I went to the Psalms today because I knew I’d be able to find one that would help me with my current mood. Two friends recently died and I’m trying to deal with my emotions. I’ve learned if I don’t express them in some way they become buried inside which hurts only me.
I found just what I needed in Psalm 44. It’s a lament after Israel suffers a humiliating defeat. The Psalmist seems to blame God for all that happened and I don’t believe these deaths are God’s fault but the feelings expressed are similar to my own. Psalm 44:23 yells at God to “wake up! We’re lying in the dirt and we need your help. Arise and come to our help!” (The Inclusive Bible)
Why did my friends die at such a young age? I don’t know the answer but I do know, I’m mad.
I met Mike Vosberg-Casey at the Open Door Community. He never held a regular paying job but instead used his life doing unpaid activities such as serving folks who were homeless and spending time in prison for crossing the line at what was formerly called the School of Americas in Georgia. He married a death penalty lawyer and was a stay-at-home dad. He died a month ago from colon cancer at the age of 39. He spent his life honestly serving others and he didn’t care what folks thought. He listened to his friends’ council but he knew God’s voice was the only voice that mattered.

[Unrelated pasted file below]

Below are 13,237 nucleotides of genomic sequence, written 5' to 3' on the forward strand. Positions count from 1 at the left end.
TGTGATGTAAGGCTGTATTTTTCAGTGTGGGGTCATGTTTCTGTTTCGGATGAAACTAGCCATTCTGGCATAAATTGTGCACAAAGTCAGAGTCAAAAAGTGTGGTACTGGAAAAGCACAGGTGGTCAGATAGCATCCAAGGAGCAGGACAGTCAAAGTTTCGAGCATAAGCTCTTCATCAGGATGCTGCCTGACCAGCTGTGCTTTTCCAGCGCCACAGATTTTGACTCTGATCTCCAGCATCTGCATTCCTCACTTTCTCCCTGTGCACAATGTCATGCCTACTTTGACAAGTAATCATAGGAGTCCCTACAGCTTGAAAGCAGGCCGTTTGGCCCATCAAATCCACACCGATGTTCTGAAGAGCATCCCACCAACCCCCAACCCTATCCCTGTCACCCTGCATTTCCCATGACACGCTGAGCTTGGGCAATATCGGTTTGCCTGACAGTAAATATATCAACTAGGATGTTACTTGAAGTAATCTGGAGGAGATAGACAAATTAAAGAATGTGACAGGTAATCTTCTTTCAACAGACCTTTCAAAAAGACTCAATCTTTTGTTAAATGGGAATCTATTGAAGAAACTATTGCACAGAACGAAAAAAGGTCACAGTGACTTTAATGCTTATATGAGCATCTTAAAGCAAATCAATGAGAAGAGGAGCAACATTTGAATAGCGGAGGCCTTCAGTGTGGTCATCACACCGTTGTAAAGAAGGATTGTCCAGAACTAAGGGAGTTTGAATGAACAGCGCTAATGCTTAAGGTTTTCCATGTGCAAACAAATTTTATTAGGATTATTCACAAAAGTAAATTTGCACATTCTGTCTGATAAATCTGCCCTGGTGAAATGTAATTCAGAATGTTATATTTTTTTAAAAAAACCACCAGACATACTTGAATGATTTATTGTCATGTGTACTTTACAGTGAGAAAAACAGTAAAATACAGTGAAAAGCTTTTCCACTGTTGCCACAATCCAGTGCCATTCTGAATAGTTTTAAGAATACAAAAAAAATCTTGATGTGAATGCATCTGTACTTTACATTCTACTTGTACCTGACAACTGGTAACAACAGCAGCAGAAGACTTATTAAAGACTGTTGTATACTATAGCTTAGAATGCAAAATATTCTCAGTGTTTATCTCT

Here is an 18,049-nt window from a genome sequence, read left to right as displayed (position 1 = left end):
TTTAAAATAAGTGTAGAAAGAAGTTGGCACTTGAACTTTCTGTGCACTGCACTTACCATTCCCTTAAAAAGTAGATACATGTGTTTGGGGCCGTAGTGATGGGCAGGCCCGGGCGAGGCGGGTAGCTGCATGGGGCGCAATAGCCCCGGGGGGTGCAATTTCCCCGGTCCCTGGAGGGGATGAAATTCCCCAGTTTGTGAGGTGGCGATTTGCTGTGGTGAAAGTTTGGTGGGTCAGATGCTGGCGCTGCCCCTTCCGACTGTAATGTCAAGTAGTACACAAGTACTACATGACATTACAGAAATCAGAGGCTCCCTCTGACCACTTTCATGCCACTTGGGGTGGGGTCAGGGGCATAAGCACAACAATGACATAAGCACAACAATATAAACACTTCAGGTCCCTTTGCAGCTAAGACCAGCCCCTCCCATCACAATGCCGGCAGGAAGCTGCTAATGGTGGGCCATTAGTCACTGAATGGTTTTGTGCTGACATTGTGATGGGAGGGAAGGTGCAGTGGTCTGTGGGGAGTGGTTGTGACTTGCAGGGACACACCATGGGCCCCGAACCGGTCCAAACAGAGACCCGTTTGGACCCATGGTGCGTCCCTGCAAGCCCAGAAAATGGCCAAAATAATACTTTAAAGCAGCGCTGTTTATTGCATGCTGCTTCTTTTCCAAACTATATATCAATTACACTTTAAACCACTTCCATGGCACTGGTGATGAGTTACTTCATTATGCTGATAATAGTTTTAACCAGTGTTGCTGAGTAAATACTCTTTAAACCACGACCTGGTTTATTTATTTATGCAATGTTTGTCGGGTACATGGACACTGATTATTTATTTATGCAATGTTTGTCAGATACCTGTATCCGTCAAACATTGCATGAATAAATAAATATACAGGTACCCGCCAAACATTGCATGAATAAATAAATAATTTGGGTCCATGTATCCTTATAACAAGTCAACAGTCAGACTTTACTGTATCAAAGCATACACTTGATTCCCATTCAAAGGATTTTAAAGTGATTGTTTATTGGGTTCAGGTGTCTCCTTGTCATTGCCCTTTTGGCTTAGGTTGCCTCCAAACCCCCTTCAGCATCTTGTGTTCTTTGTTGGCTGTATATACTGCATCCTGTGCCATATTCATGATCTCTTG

My other friend who died was Bill Thompson (see Nov. 9, 2012)
I served on a team who supported him as he went from living homeless to having an apartment. He had a marvelous sense of humor and in him I saw someone who never gave up no matter what life brought him. He died last week at age 57 from a rare form of Parkinson’s. It is so unfair because he was just getting his life back together.
Psalm 46 helps me here. “God is our refuge and our strength, who from of old has helped us in our distress.” Although I don’t understand my friends’ deaths, God is my refuge and will give me strength and wisdom to learn from their lives. Like Mike, I want to stop caring what folks think of me as I do what I hear God calling me to do. As he believed, this is all that matters. Like Bill, I hope I have a sense of humor around my challenges as he did with his many struggles. I never want to give up even if I get an illness like Parkinson’s and have to move into a nursing home because I can no longer take care of myself as he did.
Life is too short and precious for me to live any other way.